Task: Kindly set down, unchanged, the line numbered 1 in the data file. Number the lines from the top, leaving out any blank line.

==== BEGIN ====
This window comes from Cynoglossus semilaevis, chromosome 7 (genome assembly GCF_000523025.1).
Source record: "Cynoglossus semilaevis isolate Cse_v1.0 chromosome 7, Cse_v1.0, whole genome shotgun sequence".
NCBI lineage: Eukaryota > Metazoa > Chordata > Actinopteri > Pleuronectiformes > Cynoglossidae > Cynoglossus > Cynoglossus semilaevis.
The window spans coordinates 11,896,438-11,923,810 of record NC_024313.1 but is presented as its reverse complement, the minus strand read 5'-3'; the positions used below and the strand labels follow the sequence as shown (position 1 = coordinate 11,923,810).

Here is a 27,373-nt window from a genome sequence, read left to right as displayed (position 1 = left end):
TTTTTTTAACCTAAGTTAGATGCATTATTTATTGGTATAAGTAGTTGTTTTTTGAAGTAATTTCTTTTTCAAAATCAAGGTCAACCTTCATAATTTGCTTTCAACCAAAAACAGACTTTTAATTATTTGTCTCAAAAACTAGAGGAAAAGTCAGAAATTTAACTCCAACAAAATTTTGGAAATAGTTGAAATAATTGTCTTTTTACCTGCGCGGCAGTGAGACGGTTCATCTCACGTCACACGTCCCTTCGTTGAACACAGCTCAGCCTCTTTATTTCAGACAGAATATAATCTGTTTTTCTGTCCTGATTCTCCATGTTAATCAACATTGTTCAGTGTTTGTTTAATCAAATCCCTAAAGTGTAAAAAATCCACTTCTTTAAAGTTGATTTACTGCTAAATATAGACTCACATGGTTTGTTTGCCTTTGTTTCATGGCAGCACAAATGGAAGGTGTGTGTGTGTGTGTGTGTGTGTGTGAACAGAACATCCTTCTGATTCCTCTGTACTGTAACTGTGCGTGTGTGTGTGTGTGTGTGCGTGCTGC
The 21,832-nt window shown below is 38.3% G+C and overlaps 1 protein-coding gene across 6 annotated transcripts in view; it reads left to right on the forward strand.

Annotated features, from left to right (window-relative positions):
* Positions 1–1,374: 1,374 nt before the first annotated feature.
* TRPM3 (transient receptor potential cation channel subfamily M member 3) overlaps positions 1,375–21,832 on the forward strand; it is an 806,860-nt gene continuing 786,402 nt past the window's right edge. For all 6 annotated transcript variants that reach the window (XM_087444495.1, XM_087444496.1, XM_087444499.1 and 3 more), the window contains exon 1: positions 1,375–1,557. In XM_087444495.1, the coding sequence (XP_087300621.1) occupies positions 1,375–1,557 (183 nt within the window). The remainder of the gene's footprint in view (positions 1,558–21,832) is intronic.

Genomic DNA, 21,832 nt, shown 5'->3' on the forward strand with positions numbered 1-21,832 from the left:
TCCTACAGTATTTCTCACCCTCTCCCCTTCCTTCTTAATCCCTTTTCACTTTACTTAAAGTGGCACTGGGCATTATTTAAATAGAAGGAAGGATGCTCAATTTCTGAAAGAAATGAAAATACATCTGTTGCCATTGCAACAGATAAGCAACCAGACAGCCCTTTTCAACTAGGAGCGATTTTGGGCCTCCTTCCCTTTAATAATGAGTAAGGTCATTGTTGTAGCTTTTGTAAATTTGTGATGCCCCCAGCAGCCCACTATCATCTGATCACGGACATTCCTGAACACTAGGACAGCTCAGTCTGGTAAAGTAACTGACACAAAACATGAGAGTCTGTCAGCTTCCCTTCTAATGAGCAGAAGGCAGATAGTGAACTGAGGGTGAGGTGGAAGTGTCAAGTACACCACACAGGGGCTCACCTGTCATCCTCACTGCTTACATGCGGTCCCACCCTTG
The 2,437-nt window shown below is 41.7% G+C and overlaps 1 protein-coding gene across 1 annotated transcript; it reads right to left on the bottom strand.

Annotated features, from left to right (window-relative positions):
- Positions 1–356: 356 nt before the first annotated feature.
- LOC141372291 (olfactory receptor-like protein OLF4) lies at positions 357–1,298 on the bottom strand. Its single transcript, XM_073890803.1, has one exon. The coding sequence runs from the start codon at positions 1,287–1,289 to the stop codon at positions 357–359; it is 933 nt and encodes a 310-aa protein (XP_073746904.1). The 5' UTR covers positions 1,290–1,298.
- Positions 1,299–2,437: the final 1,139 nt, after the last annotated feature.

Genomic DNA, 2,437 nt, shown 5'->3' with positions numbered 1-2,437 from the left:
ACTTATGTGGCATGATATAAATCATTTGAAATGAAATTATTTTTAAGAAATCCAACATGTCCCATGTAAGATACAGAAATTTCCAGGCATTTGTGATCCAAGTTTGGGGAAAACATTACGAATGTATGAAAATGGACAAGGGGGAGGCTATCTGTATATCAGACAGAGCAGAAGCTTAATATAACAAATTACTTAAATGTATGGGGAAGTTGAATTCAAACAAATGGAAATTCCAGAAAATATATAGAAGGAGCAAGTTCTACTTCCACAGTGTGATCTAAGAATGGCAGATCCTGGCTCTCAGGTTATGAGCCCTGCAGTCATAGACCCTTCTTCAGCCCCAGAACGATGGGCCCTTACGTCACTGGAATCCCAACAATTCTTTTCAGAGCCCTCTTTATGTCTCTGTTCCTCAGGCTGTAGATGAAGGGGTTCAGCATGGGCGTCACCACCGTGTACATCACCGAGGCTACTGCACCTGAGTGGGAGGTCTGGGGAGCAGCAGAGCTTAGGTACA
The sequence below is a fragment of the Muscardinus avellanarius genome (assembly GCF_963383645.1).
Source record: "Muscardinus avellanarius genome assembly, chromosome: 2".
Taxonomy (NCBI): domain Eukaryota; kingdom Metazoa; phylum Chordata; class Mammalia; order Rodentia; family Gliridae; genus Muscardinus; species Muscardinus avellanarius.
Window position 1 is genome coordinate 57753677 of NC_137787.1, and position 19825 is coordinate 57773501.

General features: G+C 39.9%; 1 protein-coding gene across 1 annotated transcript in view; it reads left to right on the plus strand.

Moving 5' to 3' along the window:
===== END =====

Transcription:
This window comes from Cynoglossus semilaevis, chromosome 7 (genome assembly GCF_000523025.1).